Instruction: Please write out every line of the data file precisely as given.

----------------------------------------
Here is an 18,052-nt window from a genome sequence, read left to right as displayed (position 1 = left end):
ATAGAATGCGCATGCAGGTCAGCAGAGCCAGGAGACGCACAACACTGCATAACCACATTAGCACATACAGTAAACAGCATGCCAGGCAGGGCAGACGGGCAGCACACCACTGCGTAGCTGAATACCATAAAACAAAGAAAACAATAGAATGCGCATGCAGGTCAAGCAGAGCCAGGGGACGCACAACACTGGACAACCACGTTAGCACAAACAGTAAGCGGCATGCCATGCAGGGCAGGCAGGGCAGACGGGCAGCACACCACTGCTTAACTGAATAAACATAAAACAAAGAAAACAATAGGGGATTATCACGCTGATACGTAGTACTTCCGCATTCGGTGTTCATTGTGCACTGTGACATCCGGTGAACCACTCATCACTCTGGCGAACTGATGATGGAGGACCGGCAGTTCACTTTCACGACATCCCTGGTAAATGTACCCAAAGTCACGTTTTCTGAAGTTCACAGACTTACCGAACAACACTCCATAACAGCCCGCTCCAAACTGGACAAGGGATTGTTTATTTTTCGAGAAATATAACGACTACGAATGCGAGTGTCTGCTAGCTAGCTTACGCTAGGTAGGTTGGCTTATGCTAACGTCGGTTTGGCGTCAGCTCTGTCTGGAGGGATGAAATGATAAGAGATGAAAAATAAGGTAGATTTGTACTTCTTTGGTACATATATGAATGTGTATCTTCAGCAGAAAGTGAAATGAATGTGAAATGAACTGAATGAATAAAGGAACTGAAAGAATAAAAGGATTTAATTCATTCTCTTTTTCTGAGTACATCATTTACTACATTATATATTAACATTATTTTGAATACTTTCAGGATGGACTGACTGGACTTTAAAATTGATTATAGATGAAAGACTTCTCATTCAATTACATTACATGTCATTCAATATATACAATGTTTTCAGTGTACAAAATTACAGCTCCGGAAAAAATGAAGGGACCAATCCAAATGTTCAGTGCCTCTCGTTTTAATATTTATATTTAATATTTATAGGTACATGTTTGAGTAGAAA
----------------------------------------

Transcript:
Here is an 18,052-nt window from a genome sequence, read left to right as displayed (position 1 = left end):
ATAGAATGCGCATGCAGGTCAGCAGAGCCAGGAGACGCACAACACTGCATAACCACATTAGCACATACAGTAAACAGCATGCCAGGCAGGGCAGACGGGCAGCACACCACTGCGTAGCTGAATACCATAAAACAAAGAAAACAATAGAATGCGCATGCAGGTCAAGCAGAGCCAGGGGACGCACAACACTGGACAACCACGTTAGCACAAACAGTAAGCGGCATGCCATGCAGGGCAGGCAGGGCAGACGGGCAGCACACCACTGCTTAACTGAATAAACATAAAACAAAGAAAACAATAGGGGATTATCACGCTGATACGTAGTACTTCCGCATTCGGTGTTCATTGTGCACTGTGACATCCGGTGAACCACTCATCACTCTGGCGAACTGATGATGGAGGACCGGCAGTTCACTTTCACGACATCCCTGGTAAATGTACCCAAAGTCACGTTTTCTGAAGTTCACAGACTTACCGAACAACACTCCATAACAGCCCGCTCCAAACTGGACAAGGGATTGTTTATTTTTCGAGAAATATAACGACTACGAATGCGAGTGTCTGCTAGCTAGCTTACGCTAGGTAGGTTGGCTTATGCTAACGTCGGTTTGGCGTCAGCTCTGTCTGGAGGGATGAAATGATAAGAGATGAAAAATAAGGTAGATTTGTACTTCTTTGGTACATATATGAATGTGTATCTTCAGCAGAAAGTGAAATGAATGTGAAATGAACTGAATGAATAAAGGAACTGAAAGAATAAAAGGATTTAATTCATTCTCTTTTTCTGAGTACATCATTTACTACATTATATATTAACATTATTTTGAATACTTTCAGGATGGACTGACTGGACTTTAAAATTGATTATAGATGAAAGACTTCTCATTCAATTACATTACATGTCATTCAATATATACAATGTTTTCAGTGTACAAAATTACAGCTCCGGAAAAAATGAAGGGACCAATCCAAATGTTCAGTGCCTCTCGTTTTAATATTTATATTTAATATTTATAGGTACATGTTTGAGTAGAAA